Women's Olympic hockey was an exciting example of how the game
should be played.
--J.M. ALLARD, Savannah
Rick Reilly's article about snowboarding was right on the mark
(THE LIFE OF REILLY, Feb. 23). I'm sure snowboarding is
difficult, requiring skill, coordination and a high tolerance
for pain, but allowing it in the Winter Olympics makes as much
sense as having the best pinball players in the world gather in
Sydney in 2000. It seems every Olympics adds a ridiculous sport.
BRYAN ANDERSON, Edina, Minn.
Disqualifying a snowboarder for allegedly using marijuana, as
was temporarily the fate of Canadian gold medalist Ross
Rebagliati, is like disqualifying a figure skater for using
ANGUS MACDONALD, Concord, Calif.
Snowboarding gave people who do not understand the games played
by America's youth a chance to get into our culture and become
interested in the things we like to do. If the best that Reilly
can write is a one-sided opinion of a great sport, then he has
FRANK STEC, Joliet, Ill.
Like Reilly, I took a keen interest in the snowboarders'
contributions to our language, but Reilly missed two of my
favorites: stoked and tricks. Hardly an interview occurred in
which a snowboarder didn't say, "I was really stoked after
hitting all my tricks." Well put, dude.
BARTH KECK, Branford, Conn.
You argue that "putting women in the rink was a mistake" because
of the lack of competitive teams worldwide (SCORECARD, Feb. 16).
Perhaps no new sport should be considered until certain
participation criteria are met, but I for one enjoyed watching
this talented and energetic group of amateur athletes.
SARAH KRUGER, McFarland, Wis.
Women's hockey gives girls something else to look toward. I have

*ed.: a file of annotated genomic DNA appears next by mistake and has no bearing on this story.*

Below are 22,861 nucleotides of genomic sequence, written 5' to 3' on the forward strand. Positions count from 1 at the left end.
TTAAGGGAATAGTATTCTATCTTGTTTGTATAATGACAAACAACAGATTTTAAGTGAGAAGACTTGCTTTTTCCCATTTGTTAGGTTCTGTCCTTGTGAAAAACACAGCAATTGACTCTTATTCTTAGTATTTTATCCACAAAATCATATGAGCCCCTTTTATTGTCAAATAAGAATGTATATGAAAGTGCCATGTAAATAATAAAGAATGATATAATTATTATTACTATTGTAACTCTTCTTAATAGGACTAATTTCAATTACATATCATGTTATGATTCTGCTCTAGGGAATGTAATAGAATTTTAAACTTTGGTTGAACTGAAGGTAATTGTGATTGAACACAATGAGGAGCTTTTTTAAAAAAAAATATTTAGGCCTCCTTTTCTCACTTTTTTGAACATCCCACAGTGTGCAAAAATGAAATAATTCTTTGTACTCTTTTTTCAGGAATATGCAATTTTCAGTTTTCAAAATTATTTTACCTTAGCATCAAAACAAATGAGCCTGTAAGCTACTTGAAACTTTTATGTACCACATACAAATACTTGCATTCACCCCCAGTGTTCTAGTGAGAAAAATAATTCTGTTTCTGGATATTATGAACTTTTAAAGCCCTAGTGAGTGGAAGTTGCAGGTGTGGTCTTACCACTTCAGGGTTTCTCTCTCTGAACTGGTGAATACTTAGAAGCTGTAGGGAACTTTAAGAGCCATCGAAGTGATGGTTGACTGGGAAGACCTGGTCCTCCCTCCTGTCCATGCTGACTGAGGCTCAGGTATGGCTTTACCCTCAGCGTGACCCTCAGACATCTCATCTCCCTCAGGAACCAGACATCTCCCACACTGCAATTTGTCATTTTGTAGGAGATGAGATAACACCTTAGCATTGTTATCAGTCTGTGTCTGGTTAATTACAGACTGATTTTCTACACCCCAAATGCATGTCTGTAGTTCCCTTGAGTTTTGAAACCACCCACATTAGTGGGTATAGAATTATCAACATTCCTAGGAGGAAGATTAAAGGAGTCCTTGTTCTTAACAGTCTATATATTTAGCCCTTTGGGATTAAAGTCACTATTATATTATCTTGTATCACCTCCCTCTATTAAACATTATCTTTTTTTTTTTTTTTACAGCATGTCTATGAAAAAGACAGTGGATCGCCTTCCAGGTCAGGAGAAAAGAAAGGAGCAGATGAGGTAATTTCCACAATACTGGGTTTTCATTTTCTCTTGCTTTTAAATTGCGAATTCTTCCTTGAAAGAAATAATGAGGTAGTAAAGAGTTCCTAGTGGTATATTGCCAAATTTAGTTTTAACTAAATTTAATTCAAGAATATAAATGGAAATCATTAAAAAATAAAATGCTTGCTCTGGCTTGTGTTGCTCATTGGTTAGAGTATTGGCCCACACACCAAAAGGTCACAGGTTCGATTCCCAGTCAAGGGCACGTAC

a seven-year-old sister who loves the sport, and now she too has
Olympic aspirations. She doesn't have to lace up figure skates
every time she hits the ice.
CRAIG PINTO, Jericho, N.Y.
Before you sneer at the apparent lack of competitive play in
women's hockey, you might look at some scores from 1924 when
men's hockey was first played at the Winter Games. Canada beat
teams by scores of 33-0, 30-0 and the like. If the lack of
competition hurts a sport so much, why was the basketball Dream
Team such a success in 1992?
DAVID J. SHOEN, Norwood, N.Y.
William Nack's story about the murder of NFL star Bennie
Thompson's ex-wife and son was tragic (Presumed Guilty, Feb. 2).
A message to Thompson was clear: If you style yourself as a
thug, you will be treated like a thug. Thompson had no
responsibility whatsoever in the deaths, but when you take into
account his license plate reading DEATH ROW, the careless way he
had made death threats toward his ex-wife and his possession of
an illegally purchased 9-mm automatic assault weapon that
mysteriously disappeared, it's amazing that the police didn't
issue an arrest warrant for him.
Public perception is everything. The manner in which Thompson
lived his life brought undue suspicion upon him during his time
of personal tragedy.
DETECTIVE CHRISTOPHER A. HIESTER
Violent Crimes Task Force
As Director of Trial Advocacy at the Queens County (N.Y.)
District Attorney's Office, I am planning to use this story as a
training tool for our newly hired assistant prosecutors.
STEVEN SCHWARTZ, Kew Gardens, N.Y.
COLOR PHOTO: RON FREHM/AP [Pat LaFontaine and opposing player in game]
I agree with most of Pierre McGuire's midseason award selections
(INSIDE THE NHL, Feb. 23), but he deserves a cross-check into
the boards for failing to name Pat LaFontaine the Comeback
Player of the Year. LaFontaine has made an amazing return to
action after suffering a concussion, his fifth, last season that
was so severe that it was widely assumed that he'd never play in
the NHL again. Instead, he is second in scoring for the Rangers
and earned a spot on the U.S. Olympic team.
OWEN LOCKWOOD, Fairfield, Conn.